A Monster Calls grew from an original idea by Siobhan Dowd, who was terminally ill with cancer when she started the story and tragically died before she could write it.

Upon publication, A Monster Calls became an immediate best-seller with children and adults alike, praised for its sympathetic insight into love, loss, and healing, and earning huge critical acclaim.

Sally Cookson arrives at The Old Vic after making her name sympathetically adapting much-loved, classic stories like Treasure Island (2014) Peter Pan (2016) and her highly acclaimed Jane Eyre (2015 & 2017). She directs her vision of A Monster Calls, the 2011 intrusion fantasy novel by Brit-American journalist, author, lecturer and screenwriter Patrick Ness (Chaos Walking YA Trilogy).

Thirteen-year-old Conor and his mum seem to have managed just fine since his dad moved to America to work and start a new family. But now, he is struggling to cope with his mother’s serious illness. That she is sick, is undeniable. But, she insists she is getting better. Connor tries hard to believe her, but with his worried grandmother increasingly involved, teachers and friends reaching out, and his dad making a flying visit, Connor’s state of denial is spilling from deep inside. Making him an easy target for bullies at school and a terrifying supernatural entity who visits him at 12:07, armed with stories about ambiguous characters, demanding something Connor seems reluctant to give – truth.

The cast of A Monster Calls is a cornucopia of inclusion, with almost half of ethnic origin, and no sign of it causing isolation or stereotype – Witney White, John Leader, Nandi Bhebhe, Hammed Animashaun and Felix Hayes as Dad lend solid support to the central cast (Matthew Tennyson as ‘Conor’, Stuart Goodwin as ‘the Monster’, Marianne Oldham as ‘Mum’, Selina Cadell as ‘Grandma’, and other ensemble – Matt Costain, Georgia Frost, and Jonathan Holby).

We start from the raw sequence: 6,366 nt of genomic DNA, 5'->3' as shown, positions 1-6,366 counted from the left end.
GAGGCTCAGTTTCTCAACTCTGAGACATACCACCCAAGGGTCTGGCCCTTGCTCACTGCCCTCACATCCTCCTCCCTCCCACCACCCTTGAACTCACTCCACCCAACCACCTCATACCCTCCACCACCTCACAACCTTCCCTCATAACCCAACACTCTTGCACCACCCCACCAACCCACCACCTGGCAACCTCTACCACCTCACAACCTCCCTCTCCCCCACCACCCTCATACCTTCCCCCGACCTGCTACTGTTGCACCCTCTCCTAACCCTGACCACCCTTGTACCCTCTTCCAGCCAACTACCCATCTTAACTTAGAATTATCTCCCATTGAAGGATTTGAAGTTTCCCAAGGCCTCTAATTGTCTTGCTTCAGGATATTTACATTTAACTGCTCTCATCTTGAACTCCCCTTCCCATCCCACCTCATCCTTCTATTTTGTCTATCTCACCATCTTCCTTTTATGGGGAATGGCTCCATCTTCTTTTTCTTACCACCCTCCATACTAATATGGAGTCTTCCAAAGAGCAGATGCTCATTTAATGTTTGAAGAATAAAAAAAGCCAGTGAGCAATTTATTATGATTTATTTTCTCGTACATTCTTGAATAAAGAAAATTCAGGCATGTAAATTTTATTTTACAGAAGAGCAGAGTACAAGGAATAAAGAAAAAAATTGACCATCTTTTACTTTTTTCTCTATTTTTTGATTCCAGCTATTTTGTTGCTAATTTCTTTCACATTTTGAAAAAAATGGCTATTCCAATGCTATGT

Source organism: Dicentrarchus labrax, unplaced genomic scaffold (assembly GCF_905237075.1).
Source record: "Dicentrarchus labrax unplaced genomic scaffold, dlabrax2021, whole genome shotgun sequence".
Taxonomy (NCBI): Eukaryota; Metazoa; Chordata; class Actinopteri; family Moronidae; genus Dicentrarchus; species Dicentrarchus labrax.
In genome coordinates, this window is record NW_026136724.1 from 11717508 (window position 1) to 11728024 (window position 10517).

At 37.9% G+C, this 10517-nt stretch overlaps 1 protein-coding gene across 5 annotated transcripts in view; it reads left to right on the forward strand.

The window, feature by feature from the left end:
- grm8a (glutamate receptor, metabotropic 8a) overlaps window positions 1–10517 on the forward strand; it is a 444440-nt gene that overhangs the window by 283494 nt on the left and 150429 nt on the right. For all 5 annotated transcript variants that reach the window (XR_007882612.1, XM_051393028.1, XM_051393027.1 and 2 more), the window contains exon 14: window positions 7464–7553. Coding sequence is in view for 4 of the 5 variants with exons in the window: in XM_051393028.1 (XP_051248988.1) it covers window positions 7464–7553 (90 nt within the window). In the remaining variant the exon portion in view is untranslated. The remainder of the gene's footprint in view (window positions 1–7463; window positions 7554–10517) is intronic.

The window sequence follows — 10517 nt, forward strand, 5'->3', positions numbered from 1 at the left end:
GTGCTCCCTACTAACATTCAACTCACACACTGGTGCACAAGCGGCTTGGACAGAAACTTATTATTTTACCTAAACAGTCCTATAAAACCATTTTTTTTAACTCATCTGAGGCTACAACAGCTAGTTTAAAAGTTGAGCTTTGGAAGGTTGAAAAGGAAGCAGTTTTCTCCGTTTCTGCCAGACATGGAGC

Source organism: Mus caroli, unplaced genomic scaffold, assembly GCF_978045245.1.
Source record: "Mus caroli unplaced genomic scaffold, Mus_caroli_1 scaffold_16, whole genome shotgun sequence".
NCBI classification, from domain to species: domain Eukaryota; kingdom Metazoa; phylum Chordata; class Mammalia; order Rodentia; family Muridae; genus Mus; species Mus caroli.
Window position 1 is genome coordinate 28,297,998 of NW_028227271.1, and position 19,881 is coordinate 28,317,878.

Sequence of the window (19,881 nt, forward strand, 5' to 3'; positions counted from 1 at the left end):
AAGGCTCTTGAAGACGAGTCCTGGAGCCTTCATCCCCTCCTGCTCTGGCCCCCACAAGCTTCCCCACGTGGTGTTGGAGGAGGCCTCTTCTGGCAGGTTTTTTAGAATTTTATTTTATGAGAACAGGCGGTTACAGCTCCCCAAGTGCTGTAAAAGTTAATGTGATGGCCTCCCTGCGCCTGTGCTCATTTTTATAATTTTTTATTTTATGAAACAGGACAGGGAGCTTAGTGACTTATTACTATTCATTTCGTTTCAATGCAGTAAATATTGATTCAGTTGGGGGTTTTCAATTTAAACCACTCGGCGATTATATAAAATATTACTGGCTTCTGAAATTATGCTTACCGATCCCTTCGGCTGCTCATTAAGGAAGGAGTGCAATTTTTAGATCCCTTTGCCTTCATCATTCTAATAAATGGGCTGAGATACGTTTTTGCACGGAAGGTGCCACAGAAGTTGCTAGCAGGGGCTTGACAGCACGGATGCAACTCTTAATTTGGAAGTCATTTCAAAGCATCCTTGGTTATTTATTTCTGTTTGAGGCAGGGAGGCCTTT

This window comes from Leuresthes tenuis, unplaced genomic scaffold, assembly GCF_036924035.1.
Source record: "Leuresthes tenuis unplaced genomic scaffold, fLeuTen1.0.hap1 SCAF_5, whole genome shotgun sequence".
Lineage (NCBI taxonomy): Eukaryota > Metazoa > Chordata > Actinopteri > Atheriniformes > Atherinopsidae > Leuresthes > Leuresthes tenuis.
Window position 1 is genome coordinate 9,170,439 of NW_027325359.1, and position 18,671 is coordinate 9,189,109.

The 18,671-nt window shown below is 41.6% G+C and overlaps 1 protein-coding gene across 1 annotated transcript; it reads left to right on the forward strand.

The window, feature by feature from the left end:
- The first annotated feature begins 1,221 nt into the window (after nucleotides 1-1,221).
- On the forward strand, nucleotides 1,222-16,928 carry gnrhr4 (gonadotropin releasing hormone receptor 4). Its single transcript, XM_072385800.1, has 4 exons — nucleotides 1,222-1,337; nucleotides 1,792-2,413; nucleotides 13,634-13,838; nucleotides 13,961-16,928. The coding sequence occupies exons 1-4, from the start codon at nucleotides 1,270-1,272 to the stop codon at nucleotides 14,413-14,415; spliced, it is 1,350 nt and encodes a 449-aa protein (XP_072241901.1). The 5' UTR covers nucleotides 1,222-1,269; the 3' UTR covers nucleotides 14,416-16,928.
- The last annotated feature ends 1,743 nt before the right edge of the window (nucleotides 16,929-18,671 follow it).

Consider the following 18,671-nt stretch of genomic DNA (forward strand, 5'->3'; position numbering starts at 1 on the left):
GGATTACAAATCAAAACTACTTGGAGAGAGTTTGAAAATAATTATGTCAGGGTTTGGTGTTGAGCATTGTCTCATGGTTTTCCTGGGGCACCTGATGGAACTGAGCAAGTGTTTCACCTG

They are supported by minimal props and scenery, but strong staging, with the 12-strong cast moving beautifully around the stage, transporting props in ingenious ways, clearly inhabiting different characters and both Bhebhe and White providing soulful vocals to the haunting, minimalistic Bower brothers’ score.

Most arresting is the majestic Yew tree, central to the story, representing the strong bond between mother and son and the agency through which Connor must confront his deepest fears. Made from thick white rope, it seems almost alive at times, playing its role to perfection.

Yet, for all its critical success and affection in the book’s cross-over audiences,  this story will not appeal to everybody. Because, whilst facing up to truth might be the moral of the story, I’m not sure that the writers are doing young adults a service by showing that they have to shoulder their burdens in such a terrifying manner, within the emotional context of family, teachers, and friends doing everything right and reaching out repeatedly.

This production somehow shows that much of the drama could have been avoided had the adults been responsible, honest adults in the first instance.


A Monster Calls is booking at London’s The Old Vic until 25 August 2018. Find out more and book tickets here.